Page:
British plan to deport migrants to Rwanda passes first hurdle in Parliament

London (AFP) – The British government’s controversial bill to deport migrants who arrive illegally in the UK to Rwanda cleared the first hurdle in Parliament on Tuesday, giving Prime Minister Rishi Sunak a break.

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After about seven hours of debate, the text was approved by 313 votes in favor and 269 votes against in the House of Commons.

The text aims to confront the objections of the British Supreme Court, which declared the previous project illegal on November 15.

But this new plan divided the Conservative majority and for Sunak, who despite everything has not yet won the match, Tuesday’s vote was decisive.

Defeating Sunak on this plan, by voting against his own party, when the issue of immigration dominates discussions in British politics ahead of next year’s general election, would have led to Sunak’s political grave.

“We will get the bill into law and we can get flights to Rwanda off the ground,” Sunak responded on X (formerly Twitter).

Internal rebellion

Before this vote, hardline Brexiteers, in their formation, the influential European Research Group, announced that they would not support the text at this stage, considering it too moderate.

Representative Mark Francois, from the hard-line conservative wing, indicated that they would seek to amend it, setting a date for January for the continuation of this series.

However, he did not vote against it because, according to the lists published by Parliament, no Conservative parliamentarian had taken this path.

Influential names in the party were among the 38 Conservative members who abstained from voting, including former Home Secretary Suella Braverman and Robert Jenrick, the immigration chief who resigned last week in protest against the plan.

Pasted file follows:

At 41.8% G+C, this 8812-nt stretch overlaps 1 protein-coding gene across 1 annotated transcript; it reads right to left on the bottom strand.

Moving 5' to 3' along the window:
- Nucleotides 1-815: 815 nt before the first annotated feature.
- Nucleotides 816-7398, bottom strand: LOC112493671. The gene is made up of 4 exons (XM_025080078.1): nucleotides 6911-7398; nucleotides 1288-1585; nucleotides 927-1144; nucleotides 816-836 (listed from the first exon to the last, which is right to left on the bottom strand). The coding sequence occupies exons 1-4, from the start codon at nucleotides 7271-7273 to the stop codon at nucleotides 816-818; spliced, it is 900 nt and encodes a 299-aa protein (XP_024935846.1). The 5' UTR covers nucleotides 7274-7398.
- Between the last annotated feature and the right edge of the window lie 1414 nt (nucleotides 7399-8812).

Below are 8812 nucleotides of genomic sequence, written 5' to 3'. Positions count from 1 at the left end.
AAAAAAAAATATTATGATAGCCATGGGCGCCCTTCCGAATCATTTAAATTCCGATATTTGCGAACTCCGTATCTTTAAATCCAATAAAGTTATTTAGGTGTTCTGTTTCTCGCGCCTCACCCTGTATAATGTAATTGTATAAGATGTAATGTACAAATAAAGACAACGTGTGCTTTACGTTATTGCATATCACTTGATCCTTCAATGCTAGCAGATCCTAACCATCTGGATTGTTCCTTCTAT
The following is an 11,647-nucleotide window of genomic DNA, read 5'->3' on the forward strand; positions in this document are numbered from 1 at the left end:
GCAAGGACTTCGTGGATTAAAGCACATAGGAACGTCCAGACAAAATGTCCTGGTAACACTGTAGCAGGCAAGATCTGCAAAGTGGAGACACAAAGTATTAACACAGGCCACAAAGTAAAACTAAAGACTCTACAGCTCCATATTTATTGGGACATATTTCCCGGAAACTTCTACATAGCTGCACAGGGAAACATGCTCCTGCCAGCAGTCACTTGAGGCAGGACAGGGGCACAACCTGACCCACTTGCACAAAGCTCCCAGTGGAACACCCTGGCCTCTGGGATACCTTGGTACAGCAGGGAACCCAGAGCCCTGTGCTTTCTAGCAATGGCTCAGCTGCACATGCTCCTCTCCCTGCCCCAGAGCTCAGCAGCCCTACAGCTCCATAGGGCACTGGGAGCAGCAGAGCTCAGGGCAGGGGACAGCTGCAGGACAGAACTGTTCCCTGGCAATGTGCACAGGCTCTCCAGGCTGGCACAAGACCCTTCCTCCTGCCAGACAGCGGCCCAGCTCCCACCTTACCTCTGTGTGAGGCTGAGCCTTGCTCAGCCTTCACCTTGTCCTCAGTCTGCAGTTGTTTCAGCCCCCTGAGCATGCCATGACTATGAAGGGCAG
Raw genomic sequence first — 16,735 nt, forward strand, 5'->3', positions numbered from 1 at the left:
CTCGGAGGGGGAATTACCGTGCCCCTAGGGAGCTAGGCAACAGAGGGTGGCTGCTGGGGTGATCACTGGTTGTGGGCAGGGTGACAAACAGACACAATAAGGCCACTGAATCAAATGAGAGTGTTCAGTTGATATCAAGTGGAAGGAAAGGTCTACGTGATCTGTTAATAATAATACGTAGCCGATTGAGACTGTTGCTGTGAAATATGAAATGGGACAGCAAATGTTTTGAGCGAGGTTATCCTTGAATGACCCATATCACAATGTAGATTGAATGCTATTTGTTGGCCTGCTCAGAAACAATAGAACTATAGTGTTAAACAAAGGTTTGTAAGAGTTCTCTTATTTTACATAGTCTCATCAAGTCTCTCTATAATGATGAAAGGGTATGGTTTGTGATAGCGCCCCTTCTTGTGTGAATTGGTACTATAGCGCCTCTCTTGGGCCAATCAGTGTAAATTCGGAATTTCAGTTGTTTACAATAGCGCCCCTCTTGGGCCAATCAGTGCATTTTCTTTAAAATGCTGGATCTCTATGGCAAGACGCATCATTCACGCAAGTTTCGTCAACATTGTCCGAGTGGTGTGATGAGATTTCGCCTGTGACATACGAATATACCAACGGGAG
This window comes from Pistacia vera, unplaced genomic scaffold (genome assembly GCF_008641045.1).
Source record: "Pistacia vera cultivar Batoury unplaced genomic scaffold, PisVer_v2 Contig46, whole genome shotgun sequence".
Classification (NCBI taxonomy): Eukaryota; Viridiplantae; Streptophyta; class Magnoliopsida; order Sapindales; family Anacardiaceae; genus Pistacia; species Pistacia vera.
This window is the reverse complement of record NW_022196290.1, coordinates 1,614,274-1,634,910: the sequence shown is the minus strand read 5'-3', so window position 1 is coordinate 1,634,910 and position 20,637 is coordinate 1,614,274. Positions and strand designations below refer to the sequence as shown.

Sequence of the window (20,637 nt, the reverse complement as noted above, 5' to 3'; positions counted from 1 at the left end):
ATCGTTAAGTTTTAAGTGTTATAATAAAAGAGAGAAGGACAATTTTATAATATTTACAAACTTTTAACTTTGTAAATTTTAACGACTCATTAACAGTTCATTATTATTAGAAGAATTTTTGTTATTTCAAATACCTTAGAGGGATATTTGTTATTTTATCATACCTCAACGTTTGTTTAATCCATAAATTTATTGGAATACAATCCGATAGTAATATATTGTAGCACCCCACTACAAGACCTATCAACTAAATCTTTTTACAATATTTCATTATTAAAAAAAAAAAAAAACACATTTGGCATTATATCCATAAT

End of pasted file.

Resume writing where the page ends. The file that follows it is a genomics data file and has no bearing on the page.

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Before the vote, Labor said potential defeat would lead to an early general election.

In this way, Sunak remains in a delicate position, with the party split after the more conservative members of his party rebelled. It is clear that voting intentions polls favor the Labor Party before the election.

The scheme was launched in April 2022 by Boris Johnson’s Conservative government, but has not yet led to the expulsion of any migrants.

The first flights carrying migrants to be deported were ready to take off to Rwanda in June 2022, but the European Court of Human Rights suspended the implementation of the project.

London is betting on this solution to deter migrants who cross the English Channel on small rubber boats.

About 45,700 people arrived in the country this way in 2022, a record number. So far this year, around 29,700 people have arrived in the UK on small boats.

Immigration is key to elections

Immigration was at the heart of the debate over the Brexit referendum in 2016, and is likely to be at the heart of elections scheduled for next year.

In mid-November, the highest court in Britain ruled that it was illegal to send migrants to Rwanda, considering that they may be subject to deportation to their country of origin, where they may be exposed to persecution.

To answer the Supreme Court’s objections, the new text introduced on Tuesday designates Rwanda as a safe country and prohibits the expulsion of migrants from there to their country of origin.

The new plan proposes not to apply some points in British human rights law, to limit legal remedies.

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However, Tory hardliners believe London should withdraw from the European Convention on Human Rights and other treaties to prevent all legal challenges from succeeding.

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